# GENERAL SCIENCE LABORATORY 1110L Lab Experiment 6: Ohm s Law

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1 GENERAL SCIENCE LABORATORY 1110L Lab Experiment 6: Ohm s Law OBJECTIVES: To verify Ohm s law, the mathematical relationship among current, voltage or potential difference, and resistance, in a simple circuit. APPARATUS: Windows 7 PC, Vernier LabPro Interface, Vernier Current & Voltage Probes, Vernier Logger Pro Software 3.8.*, two resistors (about 36 and 100 Ω), Banana Plug Wires, alligator clips to connect resistors to banana plug wires, Variable DC Power Supply. THEORY The electrical quantities can be difficult to understand because they cannot be observed directly. To clarify these terms, some people make the comparison between electrical circuits and water flowing in pipes. Here is a chart of the three electrical units we will study in this experiment. Electrical Quantity Voltage or Potential Difference Current Resistance Description Units Water Analogy A measure of the Energy difference per unit charge between two points in a circuit. A measure of the flow of charge in a circuit. A measure of how difficult it is for current to flow in a circuit. Volts (V) Amperes (A) Ohms (Ω ) Water Pressure Amount of water flowing A measure of how difficult it is for water to flow in a pipe. The fundamental relationship among voltage, current, and resistance was discovered by Georg Simon Ohm. Georg Simon Ohm (16 March July 1854) was a Bavarian (German) physicist and mathematician. As a high school teacher, Ohm began his research with the new electrochemical cell, (Is a device used

2 for generating an electromotive force (voltage) and current from chemical reactions (A Battery), invented by Italian scientist Alessandro Volta. Using equipment of his own creation, Ohm found that there is a direct proportionality between the potential differences (voltage) applied across a conductor and the resultant electric current. This relationship is known as Ohm's law. The relationship and the unit of electrical resistance were both named for him to commemorate this contribution to physics. One statement of Ohm s law is that the current through a resistor is directly proportional to the voltage across the resistor V/I = R (1) V is the voltage in volts, I is the current in amperes, and R is the resistance in ohms. A graph of V vs. I should yield a straight line with the slope of the line being the resistance. PROCEDURE 1. Turn on the Computer. 2. Make sure the computer has booted up completely. 3. Double click on Logger Pro (3.8.*). 4. Choose Open from the File menu. 5. Double click on Physics with Vernier. 6. Select and click open Exp 22 Ohm s Law. A graph of potential vs. current will be displayed. The vertical axis is scaled from 0 to 6 V. The horizontal axis is scaled from 0.0 to 0.6 Amperes. 7. Make sure the LabPro Interface is plugged into the USB port of the computer, its power supply is plugged in, and the interface is turned on. 8. Plug the Current probe into Channel 1 and the voltage probe is plugged into Channel Plug in the DC power supply. Make sure the power supply is turned off.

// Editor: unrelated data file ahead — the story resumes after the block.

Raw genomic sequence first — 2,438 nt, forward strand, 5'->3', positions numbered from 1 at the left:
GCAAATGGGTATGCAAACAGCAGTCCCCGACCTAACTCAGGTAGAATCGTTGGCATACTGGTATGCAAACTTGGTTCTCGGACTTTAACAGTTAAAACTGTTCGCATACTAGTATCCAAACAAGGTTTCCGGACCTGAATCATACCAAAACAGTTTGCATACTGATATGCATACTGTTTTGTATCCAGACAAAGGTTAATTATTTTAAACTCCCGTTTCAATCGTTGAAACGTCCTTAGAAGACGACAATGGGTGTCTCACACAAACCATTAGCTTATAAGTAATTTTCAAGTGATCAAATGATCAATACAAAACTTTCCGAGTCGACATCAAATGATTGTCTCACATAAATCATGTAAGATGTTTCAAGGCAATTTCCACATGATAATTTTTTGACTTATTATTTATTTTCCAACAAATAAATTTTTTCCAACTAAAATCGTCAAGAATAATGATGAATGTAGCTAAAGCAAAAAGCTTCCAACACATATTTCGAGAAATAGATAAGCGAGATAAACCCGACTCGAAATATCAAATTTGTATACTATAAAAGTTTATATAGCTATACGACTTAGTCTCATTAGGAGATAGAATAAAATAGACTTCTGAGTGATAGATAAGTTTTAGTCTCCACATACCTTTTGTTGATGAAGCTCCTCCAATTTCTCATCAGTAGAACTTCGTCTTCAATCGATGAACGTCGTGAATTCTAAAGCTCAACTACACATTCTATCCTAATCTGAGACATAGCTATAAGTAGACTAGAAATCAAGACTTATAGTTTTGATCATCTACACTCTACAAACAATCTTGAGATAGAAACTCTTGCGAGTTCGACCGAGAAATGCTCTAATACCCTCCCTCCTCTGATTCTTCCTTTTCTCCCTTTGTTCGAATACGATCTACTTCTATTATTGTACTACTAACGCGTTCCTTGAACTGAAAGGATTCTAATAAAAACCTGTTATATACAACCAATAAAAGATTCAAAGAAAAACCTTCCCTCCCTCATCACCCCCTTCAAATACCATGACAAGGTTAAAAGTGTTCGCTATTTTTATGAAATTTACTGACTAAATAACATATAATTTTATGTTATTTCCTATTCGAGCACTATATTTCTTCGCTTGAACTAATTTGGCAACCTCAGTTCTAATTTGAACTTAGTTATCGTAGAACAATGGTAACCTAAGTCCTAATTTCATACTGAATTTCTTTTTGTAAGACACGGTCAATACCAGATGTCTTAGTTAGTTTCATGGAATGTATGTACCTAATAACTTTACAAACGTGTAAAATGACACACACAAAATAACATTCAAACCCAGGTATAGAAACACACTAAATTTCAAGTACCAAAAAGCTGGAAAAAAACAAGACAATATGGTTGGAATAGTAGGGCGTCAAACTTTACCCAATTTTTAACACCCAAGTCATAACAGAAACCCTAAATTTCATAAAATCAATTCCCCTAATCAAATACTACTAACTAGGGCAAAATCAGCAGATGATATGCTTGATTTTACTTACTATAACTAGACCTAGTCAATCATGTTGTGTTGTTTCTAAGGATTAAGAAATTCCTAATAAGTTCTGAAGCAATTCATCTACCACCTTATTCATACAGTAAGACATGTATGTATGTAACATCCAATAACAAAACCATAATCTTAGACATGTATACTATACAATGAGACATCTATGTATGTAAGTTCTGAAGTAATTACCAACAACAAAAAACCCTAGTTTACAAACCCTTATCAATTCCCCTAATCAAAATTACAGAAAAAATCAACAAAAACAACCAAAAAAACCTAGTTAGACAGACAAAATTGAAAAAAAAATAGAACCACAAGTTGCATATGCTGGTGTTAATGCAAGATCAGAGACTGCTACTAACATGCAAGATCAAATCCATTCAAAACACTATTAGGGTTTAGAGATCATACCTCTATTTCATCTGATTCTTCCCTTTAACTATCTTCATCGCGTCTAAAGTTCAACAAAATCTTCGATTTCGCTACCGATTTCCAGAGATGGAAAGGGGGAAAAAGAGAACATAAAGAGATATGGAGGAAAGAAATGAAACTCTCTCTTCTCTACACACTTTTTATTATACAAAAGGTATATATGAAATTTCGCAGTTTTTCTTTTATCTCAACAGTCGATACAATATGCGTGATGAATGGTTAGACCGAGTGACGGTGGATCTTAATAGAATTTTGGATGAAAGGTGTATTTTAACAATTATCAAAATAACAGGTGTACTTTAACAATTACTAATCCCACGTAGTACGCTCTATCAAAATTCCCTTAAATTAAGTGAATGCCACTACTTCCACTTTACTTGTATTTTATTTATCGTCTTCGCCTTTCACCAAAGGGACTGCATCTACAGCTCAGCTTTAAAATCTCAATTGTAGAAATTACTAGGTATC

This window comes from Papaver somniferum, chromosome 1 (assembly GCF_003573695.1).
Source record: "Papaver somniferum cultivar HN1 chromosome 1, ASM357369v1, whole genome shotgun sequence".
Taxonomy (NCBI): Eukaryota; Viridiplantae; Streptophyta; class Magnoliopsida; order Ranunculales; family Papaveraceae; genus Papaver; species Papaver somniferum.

3 Figuure 1: Circuit Setup 10. Connect the power supply, 100-Ω resistor, wires, and clips as shown in Figure 1 above. The positive lead from the power supply and the red terminal from the Current & Voltage Probe are connected as shown. Note: Attach the red connectors to the positive side of the power supply. 11. Make sure the power supply is turned off. Click on zero Θ button on the toolbar above the graph. A dialog box will appear. Click zero all sensors. This sets the zero for both probes with no current flowing and with no voltage applied. 12. Record the resistance (labeled on the resistor) in data table # Have your instructor check the connected circuit before proceeding. 14. Click on the Green collect button on the toolbar to begin data collection. Turn on the power supply. Turn the control knob on the power supply counterclockwise all the way down to 0 V if it s not done so already. Gradually increase the power supply to approximately 0.5 volt. Use the indicator for POTENTIAL displayed on the bottom left of the computer screen to set the voltage. Monitor the voltage and current. Click on keep button when the readings are as stable as they can be. Both voltage and current readings will display in the data table on the screen. 15. Slowly increase the voltage to about 1.0 V. Click on keep when the readings are as stable as they can be again. Repeat this process with an increment of 0.5 V until you reach a voltage of 5.0 V. You should have 10 data points.